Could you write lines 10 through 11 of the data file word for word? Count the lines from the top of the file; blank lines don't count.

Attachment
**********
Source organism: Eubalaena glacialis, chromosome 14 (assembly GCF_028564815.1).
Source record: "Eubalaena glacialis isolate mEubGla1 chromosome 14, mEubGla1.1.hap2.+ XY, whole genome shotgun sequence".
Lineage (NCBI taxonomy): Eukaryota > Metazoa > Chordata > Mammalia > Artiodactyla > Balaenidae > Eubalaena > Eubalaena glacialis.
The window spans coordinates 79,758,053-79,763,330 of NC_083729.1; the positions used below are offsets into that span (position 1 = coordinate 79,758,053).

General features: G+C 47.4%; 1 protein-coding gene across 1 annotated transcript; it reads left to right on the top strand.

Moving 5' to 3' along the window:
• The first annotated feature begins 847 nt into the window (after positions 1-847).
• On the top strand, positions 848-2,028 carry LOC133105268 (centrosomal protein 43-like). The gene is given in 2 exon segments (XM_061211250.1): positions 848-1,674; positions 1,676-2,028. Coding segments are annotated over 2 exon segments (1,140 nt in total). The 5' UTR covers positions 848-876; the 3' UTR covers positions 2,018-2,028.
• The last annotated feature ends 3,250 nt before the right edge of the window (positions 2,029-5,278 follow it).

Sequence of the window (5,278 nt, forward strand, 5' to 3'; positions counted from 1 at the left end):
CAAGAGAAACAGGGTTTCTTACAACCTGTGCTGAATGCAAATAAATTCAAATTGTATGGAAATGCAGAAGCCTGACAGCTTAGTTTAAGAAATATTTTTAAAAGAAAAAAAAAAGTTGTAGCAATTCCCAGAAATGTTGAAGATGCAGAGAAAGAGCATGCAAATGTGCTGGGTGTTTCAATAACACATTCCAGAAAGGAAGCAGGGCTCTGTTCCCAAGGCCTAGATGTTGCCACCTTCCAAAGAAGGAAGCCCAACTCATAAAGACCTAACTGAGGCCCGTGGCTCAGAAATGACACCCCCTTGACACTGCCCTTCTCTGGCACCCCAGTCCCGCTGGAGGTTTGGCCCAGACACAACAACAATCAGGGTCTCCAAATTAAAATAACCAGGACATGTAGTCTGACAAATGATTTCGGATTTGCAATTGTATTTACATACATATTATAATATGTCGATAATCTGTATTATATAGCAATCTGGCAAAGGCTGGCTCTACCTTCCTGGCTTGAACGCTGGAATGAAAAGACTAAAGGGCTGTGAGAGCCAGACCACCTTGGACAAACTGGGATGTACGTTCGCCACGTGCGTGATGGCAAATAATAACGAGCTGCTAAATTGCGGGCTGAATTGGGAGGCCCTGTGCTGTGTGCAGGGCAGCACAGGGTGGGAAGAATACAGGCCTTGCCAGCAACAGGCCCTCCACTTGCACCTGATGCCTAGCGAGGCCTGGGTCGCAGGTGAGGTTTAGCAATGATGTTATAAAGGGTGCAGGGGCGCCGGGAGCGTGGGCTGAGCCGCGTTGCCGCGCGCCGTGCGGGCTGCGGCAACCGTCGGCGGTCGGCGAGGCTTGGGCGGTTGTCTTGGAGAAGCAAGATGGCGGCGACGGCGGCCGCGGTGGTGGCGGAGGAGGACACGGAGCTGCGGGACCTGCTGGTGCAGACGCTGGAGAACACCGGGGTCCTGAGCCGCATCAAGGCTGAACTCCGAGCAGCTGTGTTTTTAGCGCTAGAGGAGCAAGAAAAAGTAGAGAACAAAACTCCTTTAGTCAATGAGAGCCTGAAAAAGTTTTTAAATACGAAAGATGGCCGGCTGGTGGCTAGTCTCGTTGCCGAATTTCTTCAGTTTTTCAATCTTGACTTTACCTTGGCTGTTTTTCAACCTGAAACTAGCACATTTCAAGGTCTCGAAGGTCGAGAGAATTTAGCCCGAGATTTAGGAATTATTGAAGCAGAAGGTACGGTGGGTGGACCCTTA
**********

Sequence of the window (5,278 nt, forward strand, 5' to 3'; positions counted from 1 at the left end):
CAAGAGAAACAGGGTTTCTTACAACCTGTGCTGAATGCAAATAAATTCAAATTGTATGGAAATGCAGAAGCCTGACAGCTTAGTTTAAGAAATATTTTTAAAAGAAAAAAAAAAGTTGTAGCAATTCCCAGAAATGTTGAAGATGCAGAGAAAGAGCATGCAAATGTGCTGGGTGTTTCAATAACACATTCCAGAAAGGAAGCAGGGCTCTGTTCCCAAGGCCTAGATGTTGCCACCTTCCAAAGAAGGAAGCCCAACTCATAAAGACCTAACTGAGGCCCGTGGCTCAGAAATGACACCCCCTTGACACTGCCCTTCTCTGGCACCCCAGTCCCGCTGGAGGTTTGGCCCAGACACAACAACAATCAGGGTCTCCAAATTAAAATAACCAGGACATGTAGTCTGACAAATGATTTCGGATTTGCAATTGTATTTACATACATATTATAATATGTCGATAATCTGTATTATATAGCAATCTGGCAAAGGCTGGCTCTACCTTCCTGGCTTGAACGCTGGAATGAAAAGACTAAAGGGCTGTGAGAGCCAGACCACCTTGGACAAACTGGGATGTACGTTCGCCACGTGCGTGATGGCAAATAATAACGAGCTGCTAAATTGCGGGCTGAATTGGGAGGCCCTGTGCTGTGTGCAGGGCAGCACAGGGTGGGAAGAATACAGGCCTTGCCAGCAACAGGCCCTCCACTTGCACCTGATGCCTAGCGAGGCCTGGGTCGCAGGTGAGGTTTAGCAATGATGTTATAAAGGGTGCAGGGGCGCCGGGAGCGTGGGCTGAGCCGCGTTGCCGCGCGCCGTGCGGGCTGCGGCAACCGTCGGCGGTCGGCGAGGCTTGGGCGGTTGTCTTGGAGAAGCAAGATGGCGGCGACGGCGGCCGCGGTGGTGGCGGAGGAGGACACGGAGCTGCGGGACCTGCTGGTGCAGACGCTGGAGAACACCGGGGTCCTGAGCCGCATCAAGGCTGAACTCCGAGCAGCTGTGTTTTTAGCGCTAGAGGAGCAAGAAAAAGTAGAGAACAAAACTCCTTTAGTCAATGAGAGCCTGAAAAAGTTTTTAAATACGAAAGATGGCCGGCTGGTGGCTAGTCTCGTTGCCGAATTTCTTCAGTTTTTCAATCTTGACTTTACCTTGGCTGTTTTTCAACCTGAAACTAGCACATTTCAAGGTCTCGAAGGTCGAGAGAATTTAGCCCGAGATTTAGGAATTATTGAAGCAGAAGGTACGGTGGGTGGACCCTTA